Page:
Private investment or disinvestment in education?

Private investors are queuing up to lock their wealth in the galloping education sector. Will this new found craze for educational returns for the investors will pay their gamble? or the recent steps by the union government to crack whip on the extra charging private educational providers will dent the interest among the private investors in education? One needs to wait and watch the results.
Reeba Zachairah writes in The Times of India on 1 February 2010
The evergreen and recession-proof characteristics of the education sector are drawing interest among private equity firms. Billed to be a $80-billion market, the number of private equity deals in the education space has grown four-fold in the last four years.
According to Venture Intelligence, a Chennai-based research firm focused on private equity and mergers & acquisitions, eight deals worth $121 million were sealed in 2009, compared with just two deals worth $73 million in 2006.
The first educational institute to get venture capital funding in India was Career Launcher from Intel Capital as early as in 2000. And last week, India Equity Partners invested Rs 172 crore for a 26% stake in IL&FS Education and Technology Services, which provides training to schools, colleges and to the government and corporate sector.
Unlike other sectors such as steel and automobiles which bore the brunt of economic slowdown, the education sector stood out as many professionals chose to go back to school as they waited for the gloomy scenario to change. Moreover, the government’s thrust that every child should have the right to education and the enhanced outlay to develop infrastructure reflect the growth potential of the sector.
Also, education occupies a top slot in a typical Indian household budget. A cursory look around any neighbourhood would highlight the mushrooming of educational institutes and coaching centres in the last few years.
Says Rajesh Singhal, managing partner, Milestone Religare Investment Advisors, “The sector offers investment opportunities across the entire value chain, from basic to higher education, training and skills development.”
Milestone Religare has invested in IMS Learning Resources, a test preparation firm for aspiring students across management, engineering and law streams. According to Singhal, the annualised return on investment could be between 25% and 30%. Funds typically have an investment horizon of 5-6 years.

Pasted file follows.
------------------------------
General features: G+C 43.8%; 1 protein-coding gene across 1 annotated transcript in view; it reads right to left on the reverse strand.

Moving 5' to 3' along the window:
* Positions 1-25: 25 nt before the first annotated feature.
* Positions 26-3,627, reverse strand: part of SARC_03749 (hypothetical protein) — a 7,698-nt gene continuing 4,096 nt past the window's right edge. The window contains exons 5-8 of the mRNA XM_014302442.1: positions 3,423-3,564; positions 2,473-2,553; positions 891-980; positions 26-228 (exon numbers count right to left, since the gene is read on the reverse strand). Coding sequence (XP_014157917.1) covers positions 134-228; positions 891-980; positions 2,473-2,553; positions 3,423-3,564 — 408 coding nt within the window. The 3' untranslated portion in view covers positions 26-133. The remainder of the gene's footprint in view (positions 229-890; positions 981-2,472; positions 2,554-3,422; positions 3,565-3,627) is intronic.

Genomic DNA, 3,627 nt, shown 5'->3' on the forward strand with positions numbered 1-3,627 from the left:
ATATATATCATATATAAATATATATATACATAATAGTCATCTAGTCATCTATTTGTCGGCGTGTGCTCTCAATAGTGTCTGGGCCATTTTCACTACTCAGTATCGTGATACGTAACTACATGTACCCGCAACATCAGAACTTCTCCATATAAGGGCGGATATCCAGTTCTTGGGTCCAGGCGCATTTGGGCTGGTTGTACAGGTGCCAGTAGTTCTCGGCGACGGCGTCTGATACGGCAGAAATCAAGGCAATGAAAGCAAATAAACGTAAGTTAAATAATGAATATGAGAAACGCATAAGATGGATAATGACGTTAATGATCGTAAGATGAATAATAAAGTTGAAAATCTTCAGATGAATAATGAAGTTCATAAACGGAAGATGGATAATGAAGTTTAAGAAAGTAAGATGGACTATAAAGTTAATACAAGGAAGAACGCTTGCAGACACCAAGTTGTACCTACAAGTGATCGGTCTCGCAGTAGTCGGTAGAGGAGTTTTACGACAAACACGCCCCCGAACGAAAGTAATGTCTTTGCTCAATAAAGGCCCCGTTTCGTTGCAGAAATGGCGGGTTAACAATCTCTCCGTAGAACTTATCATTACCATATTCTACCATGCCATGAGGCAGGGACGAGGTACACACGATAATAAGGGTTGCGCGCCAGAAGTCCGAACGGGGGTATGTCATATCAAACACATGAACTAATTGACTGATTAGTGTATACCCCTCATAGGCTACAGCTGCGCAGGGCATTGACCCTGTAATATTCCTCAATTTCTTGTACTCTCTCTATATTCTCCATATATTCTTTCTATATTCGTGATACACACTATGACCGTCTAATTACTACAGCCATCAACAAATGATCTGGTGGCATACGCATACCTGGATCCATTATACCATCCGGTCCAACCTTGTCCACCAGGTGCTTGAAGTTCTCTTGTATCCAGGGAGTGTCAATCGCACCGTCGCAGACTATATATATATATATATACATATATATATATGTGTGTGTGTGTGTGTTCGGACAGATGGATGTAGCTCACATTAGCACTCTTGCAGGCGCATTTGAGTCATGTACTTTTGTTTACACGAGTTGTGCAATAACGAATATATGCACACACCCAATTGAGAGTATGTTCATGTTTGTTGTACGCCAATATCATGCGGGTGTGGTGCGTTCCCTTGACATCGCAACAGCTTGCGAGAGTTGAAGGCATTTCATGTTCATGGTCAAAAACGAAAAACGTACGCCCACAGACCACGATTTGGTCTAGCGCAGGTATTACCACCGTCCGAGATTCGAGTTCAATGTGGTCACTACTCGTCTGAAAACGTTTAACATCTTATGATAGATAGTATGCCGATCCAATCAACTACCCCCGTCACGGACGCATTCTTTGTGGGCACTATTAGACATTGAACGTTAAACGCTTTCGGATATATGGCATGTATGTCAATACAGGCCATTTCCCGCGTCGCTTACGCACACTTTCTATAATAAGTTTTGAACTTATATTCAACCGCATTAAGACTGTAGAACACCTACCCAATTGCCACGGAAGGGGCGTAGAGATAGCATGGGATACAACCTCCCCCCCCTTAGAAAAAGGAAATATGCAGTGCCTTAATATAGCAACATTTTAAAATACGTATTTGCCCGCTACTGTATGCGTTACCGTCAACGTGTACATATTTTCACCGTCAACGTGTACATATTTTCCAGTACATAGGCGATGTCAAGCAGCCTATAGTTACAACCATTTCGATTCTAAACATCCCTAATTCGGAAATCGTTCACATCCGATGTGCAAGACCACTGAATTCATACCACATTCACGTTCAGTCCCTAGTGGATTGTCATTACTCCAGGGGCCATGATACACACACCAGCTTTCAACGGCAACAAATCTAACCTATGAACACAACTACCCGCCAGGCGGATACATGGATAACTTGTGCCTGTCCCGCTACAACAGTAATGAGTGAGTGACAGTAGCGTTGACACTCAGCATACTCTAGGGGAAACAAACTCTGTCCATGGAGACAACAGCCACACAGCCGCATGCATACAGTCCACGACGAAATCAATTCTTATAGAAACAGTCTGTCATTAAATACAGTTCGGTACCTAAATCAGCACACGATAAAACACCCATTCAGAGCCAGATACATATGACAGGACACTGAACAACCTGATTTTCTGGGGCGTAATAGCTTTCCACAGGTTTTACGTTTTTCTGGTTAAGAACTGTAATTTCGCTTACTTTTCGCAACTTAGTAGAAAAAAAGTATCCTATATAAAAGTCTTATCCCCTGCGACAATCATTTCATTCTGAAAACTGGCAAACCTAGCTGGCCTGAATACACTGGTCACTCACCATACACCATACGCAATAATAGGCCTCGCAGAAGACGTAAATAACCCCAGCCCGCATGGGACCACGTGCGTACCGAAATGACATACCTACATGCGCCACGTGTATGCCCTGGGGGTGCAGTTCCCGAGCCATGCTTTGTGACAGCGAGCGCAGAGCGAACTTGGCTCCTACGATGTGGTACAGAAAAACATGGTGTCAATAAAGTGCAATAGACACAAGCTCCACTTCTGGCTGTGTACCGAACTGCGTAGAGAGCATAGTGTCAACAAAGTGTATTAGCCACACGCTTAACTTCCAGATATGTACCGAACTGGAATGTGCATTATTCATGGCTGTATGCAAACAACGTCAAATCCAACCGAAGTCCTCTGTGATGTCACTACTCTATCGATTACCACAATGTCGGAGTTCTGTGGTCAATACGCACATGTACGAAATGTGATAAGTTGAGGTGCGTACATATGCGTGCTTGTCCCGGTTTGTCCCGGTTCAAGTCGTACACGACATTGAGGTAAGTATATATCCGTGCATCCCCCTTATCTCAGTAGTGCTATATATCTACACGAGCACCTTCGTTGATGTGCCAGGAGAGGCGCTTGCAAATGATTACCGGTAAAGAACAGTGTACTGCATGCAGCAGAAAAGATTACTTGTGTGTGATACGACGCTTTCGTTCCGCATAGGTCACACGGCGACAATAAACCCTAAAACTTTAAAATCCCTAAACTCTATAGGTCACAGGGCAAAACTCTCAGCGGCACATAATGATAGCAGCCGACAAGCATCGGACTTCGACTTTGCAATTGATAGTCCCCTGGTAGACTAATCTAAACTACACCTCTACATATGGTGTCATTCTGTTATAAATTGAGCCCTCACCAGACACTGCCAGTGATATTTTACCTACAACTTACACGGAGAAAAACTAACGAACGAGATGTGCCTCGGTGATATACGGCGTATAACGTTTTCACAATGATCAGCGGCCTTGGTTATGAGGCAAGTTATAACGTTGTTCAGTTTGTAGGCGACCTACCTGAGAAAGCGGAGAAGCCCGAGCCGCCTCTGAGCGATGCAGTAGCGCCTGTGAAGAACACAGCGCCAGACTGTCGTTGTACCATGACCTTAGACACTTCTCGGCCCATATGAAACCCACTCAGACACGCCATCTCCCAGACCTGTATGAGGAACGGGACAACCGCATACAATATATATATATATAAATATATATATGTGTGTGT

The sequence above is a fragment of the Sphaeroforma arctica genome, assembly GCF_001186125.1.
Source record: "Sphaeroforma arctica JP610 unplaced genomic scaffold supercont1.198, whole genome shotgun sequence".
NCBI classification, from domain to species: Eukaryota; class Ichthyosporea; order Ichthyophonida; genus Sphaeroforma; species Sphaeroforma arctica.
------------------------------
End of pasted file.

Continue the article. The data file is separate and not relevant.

Private investors are queuing up to lock their wealth in the galloping education sector. Will this new found craze for educational returns for the investors will pay their gamble? or the recent steps by the union government to crack whip on the extra charing private educational providers will dent the interest among the private investors in education? One needs to wait and watch the results.
Reeba Zachairah writes in The Times of India on 1 February 2010
The evergreen and recession-proof characteristics of the education sector are drawing interest among private equity firms. Billed to be a $80-billion market, the number of private equity deals in the education space has grown four-fold in the last four years.
According to Venture Intelligence, a Chennai-based research firm focused on private equity and mergers & acquisitions, eight deals worth $121 million were sealed in 2009, compared with just two deals worth $73 million in 2006.
The first educational institute to get venture capital funding in India was Career Launcher from Intel Capital as early as in 2000. And last week, India Equity Partners invested Rs 172 crore for a 26% stake in IL&FS Education and Technology Services, which provides training to schools, colleges and to the government and corporate sector.
Unlike other sectors such as steel and automobiles which bore the brunt of economic slowdown, the education sector stood out as many professionals chose to go back to school as they waited for the gloomy scenario to change. Moreover, the government’s thrust that every child should have the right to education and the enhanced outlay to develop infrastructure reflect the growth potential of the sector.
Also, education occupies a top slot in a typical Indian household budget. A cursory look around any neighbourhood would highlight the mushrooming of educational institutes and coaching centres in the last few years.
Says Rajesh Singhal, managing partner, Milestone Religare Investment Advisors, “The sector offers investment opportunities across the entire value chain, from basic to higher education, training and skills development.”
Milestone Religare has invested in IMS Learning Resources, a test preparation firm for aspiring students across management, engineering and law streams. According to Singhal, the annualised return on investment could be between 25% and 30%. Funds typically have an investment horizon of 5-6 years.

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1 Comment

  1. +00002010-02-01T14:52:30+00:00282010bUTCMon, 01 Feb 2010 14:52:30 +0000 2, 2008 at 7.27 p02

    […] the article here: Private investment or disinvestment in education? « Dr. A … You can leave a response, or trackback from your own site. Printed from: […]


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